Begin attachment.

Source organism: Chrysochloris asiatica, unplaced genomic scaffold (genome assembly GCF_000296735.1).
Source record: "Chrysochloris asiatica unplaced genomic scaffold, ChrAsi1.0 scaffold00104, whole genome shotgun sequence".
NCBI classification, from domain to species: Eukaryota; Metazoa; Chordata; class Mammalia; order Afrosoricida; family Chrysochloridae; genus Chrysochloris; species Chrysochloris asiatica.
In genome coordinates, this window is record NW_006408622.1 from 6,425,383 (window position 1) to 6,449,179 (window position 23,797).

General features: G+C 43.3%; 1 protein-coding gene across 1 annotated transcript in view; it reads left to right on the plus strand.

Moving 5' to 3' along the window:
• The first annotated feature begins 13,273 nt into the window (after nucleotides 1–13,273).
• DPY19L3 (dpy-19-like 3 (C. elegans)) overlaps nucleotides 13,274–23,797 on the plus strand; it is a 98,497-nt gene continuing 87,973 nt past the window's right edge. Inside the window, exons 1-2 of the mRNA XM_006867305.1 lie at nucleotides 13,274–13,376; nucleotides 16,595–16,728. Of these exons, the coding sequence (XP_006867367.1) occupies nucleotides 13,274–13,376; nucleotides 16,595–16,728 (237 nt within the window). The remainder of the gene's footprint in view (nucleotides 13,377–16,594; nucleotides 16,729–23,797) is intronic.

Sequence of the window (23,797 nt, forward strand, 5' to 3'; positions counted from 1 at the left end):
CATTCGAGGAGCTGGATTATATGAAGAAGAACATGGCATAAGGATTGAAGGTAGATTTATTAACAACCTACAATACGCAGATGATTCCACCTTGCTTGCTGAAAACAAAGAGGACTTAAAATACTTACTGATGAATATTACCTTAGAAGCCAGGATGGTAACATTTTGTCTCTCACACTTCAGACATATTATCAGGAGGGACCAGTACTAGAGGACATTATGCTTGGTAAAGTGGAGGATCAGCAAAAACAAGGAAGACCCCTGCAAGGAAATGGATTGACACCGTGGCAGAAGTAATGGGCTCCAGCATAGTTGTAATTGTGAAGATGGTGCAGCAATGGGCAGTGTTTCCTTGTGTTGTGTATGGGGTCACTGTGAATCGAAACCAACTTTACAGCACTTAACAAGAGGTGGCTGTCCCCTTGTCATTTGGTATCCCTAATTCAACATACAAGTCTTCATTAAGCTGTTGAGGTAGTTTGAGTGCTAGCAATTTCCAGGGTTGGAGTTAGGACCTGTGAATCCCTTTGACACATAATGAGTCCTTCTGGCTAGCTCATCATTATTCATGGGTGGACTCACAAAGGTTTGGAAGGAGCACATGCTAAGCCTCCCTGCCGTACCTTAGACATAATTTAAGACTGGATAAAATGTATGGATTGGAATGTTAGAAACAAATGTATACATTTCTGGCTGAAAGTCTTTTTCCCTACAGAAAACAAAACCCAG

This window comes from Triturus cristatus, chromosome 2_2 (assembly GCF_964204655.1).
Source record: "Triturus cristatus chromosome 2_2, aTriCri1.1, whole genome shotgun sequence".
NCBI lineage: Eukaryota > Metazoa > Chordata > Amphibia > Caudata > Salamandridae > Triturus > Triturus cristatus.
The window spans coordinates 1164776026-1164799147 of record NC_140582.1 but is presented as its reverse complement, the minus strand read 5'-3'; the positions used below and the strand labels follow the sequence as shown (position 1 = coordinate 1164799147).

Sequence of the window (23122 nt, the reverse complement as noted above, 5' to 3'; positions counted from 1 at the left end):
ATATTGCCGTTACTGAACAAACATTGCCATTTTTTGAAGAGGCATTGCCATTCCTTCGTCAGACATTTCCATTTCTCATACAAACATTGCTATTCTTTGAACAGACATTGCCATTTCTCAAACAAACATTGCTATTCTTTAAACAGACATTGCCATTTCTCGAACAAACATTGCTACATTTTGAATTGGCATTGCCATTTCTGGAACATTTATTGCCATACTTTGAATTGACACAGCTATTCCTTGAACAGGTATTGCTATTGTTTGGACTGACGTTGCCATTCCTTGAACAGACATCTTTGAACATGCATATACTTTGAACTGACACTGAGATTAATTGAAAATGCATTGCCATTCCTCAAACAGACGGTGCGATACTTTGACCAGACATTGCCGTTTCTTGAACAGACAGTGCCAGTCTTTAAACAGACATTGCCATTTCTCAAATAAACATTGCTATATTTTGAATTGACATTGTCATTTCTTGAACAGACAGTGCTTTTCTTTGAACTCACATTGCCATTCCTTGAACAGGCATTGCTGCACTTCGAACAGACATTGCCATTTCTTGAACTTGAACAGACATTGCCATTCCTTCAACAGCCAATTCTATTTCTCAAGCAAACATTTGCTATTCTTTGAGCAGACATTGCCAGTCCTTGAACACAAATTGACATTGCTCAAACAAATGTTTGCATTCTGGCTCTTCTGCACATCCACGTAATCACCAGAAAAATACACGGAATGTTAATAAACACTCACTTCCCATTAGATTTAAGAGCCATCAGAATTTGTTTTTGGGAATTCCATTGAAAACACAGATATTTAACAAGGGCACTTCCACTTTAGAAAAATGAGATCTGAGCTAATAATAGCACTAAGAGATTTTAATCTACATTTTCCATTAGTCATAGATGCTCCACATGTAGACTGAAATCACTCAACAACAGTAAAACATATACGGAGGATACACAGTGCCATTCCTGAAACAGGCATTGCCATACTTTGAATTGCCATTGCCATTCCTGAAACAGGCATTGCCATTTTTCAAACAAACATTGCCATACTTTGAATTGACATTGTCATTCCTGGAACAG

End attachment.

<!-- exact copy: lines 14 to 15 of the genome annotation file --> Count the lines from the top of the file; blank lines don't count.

The window spans coordinates 1164776026-1164799147 of record NC_140582.1 but is presented as its reverse complement, the minus strand read 5'-3'; the positions used below and the strand labels follow the sequence as shown (position 1 = coordinate 1164799147).

Sequence of the window (23122 nt, the reverse complement as noted above, 5' to 3'; positions counted from 1 at the left end):